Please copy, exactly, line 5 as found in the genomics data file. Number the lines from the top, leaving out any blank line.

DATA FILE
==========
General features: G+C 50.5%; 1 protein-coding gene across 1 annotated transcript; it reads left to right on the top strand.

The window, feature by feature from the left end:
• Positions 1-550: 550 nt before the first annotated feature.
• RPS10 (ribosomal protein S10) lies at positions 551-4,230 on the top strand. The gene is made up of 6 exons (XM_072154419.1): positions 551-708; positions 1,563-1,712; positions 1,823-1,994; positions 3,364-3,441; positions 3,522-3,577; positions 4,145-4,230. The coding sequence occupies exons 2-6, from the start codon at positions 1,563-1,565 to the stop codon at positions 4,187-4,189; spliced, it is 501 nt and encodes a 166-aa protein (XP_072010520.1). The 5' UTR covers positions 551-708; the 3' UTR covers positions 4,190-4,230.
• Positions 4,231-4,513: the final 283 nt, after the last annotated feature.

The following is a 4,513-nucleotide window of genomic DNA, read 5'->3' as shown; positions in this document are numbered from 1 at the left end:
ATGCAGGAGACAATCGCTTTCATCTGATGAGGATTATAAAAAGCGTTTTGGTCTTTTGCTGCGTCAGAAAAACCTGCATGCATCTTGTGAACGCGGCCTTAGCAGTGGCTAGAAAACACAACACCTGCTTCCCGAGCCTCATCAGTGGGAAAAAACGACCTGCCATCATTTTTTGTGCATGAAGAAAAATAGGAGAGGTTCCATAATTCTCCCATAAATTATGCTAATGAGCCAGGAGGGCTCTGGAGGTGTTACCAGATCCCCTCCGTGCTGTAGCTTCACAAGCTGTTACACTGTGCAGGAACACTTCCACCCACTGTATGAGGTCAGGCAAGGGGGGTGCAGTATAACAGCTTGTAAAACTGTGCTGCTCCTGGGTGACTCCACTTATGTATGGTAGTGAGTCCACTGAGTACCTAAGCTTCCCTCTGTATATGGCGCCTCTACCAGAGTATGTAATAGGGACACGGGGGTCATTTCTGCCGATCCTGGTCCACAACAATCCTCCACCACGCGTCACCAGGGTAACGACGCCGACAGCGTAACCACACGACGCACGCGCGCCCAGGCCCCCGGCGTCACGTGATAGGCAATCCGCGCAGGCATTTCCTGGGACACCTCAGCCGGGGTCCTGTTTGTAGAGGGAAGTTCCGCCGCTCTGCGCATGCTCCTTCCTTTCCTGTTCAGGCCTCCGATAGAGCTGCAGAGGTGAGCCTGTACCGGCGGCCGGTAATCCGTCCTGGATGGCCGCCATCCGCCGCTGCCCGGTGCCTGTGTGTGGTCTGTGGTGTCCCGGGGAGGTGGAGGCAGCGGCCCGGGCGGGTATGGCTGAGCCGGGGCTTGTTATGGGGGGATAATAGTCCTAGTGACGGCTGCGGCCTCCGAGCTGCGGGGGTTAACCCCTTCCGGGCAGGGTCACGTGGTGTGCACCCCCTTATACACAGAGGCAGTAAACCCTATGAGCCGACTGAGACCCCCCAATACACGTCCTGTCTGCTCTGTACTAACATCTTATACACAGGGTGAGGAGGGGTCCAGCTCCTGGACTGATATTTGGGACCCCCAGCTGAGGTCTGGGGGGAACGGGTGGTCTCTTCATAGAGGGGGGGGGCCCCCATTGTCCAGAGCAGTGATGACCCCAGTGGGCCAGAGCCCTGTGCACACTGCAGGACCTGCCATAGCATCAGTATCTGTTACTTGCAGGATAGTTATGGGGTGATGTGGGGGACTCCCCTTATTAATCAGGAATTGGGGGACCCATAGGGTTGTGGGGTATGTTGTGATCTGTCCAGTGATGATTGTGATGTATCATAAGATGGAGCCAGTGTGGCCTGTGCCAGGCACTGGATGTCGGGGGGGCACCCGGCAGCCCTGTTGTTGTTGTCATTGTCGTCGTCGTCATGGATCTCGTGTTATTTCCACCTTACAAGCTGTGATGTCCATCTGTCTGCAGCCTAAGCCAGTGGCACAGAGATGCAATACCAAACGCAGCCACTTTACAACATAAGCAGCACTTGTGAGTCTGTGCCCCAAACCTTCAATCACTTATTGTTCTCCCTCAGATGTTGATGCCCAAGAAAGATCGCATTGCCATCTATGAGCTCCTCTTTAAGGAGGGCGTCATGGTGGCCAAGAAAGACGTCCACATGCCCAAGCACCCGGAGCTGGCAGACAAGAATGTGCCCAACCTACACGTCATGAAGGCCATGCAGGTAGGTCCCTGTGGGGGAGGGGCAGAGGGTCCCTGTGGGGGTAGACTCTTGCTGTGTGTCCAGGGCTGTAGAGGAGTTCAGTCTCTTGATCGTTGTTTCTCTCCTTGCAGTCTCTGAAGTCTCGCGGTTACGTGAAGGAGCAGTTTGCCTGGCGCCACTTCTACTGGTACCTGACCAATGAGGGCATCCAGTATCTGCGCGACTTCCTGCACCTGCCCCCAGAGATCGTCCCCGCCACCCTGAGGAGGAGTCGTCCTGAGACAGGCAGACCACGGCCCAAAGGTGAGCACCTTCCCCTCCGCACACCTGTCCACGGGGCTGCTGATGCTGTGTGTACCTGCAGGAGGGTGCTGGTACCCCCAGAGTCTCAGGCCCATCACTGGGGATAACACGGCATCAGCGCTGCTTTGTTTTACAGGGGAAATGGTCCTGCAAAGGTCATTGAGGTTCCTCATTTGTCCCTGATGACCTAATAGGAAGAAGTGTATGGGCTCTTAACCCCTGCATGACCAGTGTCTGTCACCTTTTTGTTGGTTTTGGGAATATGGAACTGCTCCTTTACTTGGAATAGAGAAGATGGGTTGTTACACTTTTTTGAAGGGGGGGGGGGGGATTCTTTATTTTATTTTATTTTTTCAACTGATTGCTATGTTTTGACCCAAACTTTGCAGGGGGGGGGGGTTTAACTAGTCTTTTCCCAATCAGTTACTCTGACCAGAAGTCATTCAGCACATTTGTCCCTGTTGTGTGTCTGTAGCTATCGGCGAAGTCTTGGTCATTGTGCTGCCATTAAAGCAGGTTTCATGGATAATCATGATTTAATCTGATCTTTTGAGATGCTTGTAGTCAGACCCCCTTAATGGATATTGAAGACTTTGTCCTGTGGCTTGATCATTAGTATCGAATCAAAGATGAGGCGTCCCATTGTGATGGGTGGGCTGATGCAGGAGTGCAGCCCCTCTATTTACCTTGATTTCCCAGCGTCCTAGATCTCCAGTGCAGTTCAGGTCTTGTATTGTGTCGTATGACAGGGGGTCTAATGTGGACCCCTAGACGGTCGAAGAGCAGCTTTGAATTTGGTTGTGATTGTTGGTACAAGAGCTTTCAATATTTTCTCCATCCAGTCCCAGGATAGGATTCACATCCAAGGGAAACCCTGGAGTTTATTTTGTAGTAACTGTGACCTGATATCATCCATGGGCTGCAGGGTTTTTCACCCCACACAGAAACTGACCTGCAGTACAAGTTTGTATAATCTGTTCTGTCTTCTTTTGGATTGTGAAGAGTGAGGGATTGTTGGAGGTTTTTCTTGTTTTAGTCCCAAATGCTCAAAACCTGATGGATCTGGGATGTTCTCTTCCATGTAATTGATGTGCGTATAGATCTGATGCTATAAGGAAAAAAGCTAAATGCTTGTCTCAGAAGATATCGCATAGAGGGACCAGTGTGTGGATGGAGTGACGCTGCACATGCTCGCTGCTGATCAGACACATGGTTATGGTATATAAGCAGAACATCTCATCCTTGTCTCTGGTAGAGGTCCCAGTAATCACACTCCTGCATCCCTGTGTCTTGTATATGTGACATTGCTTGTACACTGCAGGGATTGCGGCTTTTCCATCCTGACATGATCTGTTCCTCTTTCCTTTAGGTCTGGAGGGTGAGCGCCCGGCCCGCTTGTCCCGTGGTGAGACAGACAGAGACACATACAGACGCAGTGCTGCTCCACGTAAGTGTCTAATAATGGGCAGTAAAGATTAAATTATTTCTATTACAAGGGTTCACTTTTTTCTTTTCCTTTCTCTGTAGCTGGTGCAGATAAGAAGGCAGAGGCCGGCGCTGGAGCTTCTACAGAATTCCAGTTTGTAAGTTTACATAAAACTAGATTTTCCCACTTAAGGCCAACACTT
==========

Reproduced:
• Positions 4,231-4,513: the final 283 nt, after the last annotated feature.